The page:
We got one.

Brian scratched out some yelps on his slate, and I cut hard on a box call.  A veritable chorus of choppy gobbles screamed back at us, and they weren’t that far away.  I sawed on the box call again and they hollered back, much closer.  I had no difficulty ascertaining that the birds were running our way, looking for the seductive hens they had heard.  I faced the east and Brian basically to the west, and the birds of course showed up on our south side.  Brian whispered, and I could tell the excitement in his voice.

“Jakes,” he hissed. “Two, no three…wait, four.  Four jakes all in range!”  My heart was hammering in my chest. “Can you turn?” he whispered?

“I’ll try” was all I could whisper back.

And with that I painstakingly inched my butt around the tree, until I had the bead of my 870 in an opening that they would have to cross.  A few minor clucks came from the band of juvenile delinquents, but so far as I could tell the low limbs of the cedar masked most of my awkward fumbling, or maybe those birds were just young, horny, and dumb.

I’ve been there before myself.

For a few seconds, my bead hovered in openness, but eventually the jakes seemed to sense something was amiss.  They starting filing out of there, and one of them was on a beeline for the opening I was covering.  As he entered the opening with his head down to pick at the ground, I yelped softly on my mouth call, and he gave me a full-periscope shot.  A shot which I promptly buggered up by sending a load of #6-sized lead shot over his head.  I said a bad word and for a moment pandemonium reigned as turkeys putted, cackled and ran frantically about.  For my part, I scrambled to my knees and sent another salvo downrange.  It wasn’t even close.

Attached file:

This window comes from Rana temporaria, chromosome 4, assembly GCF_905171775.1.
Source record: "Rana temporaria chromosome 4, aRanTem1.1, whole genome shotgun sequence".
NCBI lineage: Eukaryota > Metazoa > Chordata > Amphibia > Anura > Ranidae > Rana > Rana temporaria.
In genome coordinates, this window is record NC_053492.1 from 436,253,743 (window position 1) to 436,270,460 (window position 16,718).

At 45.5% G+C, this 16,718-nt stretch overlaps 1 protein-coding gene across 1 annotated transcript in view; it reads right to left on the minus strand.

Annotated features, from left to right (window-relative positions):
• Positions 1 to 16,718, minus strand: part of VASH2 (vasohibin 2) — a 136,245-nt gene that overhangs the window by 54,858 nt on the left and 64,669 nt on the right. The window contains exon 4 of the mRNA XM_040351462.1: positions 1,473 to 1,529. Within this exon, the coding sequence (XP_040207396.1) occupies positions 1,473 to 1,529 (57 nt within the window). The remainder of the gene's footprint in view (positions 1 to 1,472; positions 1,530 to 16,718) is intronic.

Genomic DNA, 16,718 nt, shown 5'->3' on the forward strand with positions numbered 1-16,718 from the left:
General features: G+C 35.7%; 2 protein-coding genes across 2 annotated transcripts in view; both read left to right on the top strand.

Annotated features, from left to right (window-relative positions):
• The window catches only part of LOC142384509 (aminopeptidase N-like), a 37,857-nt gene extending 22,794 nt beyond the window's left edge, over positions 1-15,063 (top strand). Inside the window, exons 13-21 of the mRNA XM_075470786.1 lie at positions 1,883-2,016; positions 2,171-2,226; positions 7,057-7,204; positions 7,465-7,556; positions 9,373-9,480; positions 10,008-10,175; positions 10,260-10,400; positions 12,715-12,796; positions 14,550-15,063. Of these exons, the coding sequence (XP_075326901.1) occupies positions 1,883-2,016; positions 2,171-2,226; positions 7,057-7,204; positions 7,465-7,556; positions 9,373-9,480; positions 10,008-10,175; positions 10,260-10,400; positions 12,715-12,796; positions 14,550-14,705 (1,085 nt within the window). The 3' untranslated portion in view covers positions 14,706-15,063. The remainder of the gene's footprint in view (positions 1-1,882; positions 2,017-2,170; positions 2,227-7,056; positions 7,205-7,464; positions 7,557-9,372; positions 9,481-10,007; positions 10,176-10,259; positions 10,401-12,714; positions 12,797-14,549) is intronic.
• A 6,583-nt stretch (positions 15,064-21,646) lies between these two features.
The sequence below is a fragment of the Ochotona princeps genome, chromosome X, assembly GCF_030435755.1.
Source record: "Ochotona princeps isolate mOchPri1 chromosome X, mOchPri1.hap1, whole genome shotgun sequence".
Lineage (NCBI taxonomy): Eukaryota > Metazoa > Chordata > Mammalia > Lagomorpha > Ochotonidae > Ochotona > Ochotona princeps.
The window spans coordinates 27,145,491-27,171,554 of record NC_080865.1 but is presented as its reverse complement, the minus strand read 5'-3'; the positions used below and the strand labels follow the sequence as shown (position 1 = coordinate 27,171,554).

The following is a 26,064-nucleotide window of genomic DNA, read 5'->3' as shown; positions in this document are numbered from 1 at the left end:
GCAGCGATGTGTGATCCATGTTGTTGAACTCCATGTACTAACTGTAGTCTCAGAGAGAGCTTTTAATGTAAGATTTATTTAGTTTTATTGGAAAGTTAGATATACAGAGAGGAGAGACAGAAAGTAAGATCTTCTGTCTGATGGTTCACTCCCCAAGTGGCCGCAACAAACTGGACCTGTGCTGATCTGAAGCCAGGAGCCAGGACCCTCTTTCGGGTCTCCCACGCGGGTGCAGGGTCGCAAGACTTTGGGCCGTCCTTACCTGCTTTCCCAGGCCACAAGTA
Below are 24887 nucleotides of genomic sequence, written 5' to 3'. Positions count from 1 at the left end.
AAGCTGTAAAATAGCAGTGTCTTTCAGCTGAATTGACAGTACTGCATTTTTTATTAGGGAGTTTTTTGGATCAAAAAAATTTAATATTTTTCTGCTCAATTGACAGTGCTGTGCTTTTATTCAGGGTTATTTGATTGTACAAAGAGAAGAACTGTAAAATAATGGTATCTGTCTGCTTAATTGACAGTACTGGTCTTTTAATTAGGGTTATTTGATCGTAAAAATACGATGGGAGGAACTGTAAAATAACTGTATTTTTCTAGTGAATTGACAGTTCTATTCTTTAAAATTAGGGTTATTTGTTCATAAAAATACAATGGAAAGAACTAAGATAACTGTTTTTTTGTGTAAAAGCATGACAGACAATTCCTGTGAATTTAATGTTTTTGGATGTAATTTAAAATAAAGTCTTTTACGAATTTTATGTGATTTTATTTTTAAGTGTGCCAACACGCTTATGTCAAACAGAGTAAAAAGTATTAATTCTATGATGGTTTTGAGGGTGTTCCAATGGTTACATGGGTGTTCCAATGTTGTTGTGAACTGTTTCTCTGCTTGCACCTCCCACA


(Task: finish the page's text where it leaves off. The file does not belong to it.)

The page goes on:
I saved my third shell, while the gang of shortbeards re-consolidated and gobbled ludicrously.  We tried to call them back, but perhaps they weren’t as dumb as I’d thought.  I just sat there, flabbergasted at my poor shooting and thinking of a way to politely kill Brian so that this embarrassment wouldn’t get out.

The problem with jakes is that they are always in groups, it seems.  Or at least in doubles.  There are just that many more eyes and ears to beat…and they are always willing and lusty gobblers, with choppy ‘hee-haw’ gobbles exploding out of them every chance they get.

The hardest gobbling bird I ever encountered was a jake, and he seemed determined to steal all the air in the Simcoe County forest with his constant gargling.  He sounded like a bunch of pebbles being rattled around in an old tin coffee can, and he hollered at every sound I made, as well as at every crow, blue jay, and car he heard.  I sneezed once and he still gobbled, although after that he moved off.  He was still loud-mouthed, even though he slowly faded from earshot.

In the last two seasons, I’ve had a couple of memorable run-ins with jakes, and while I closed the deal on one, I flailed and bungled the other.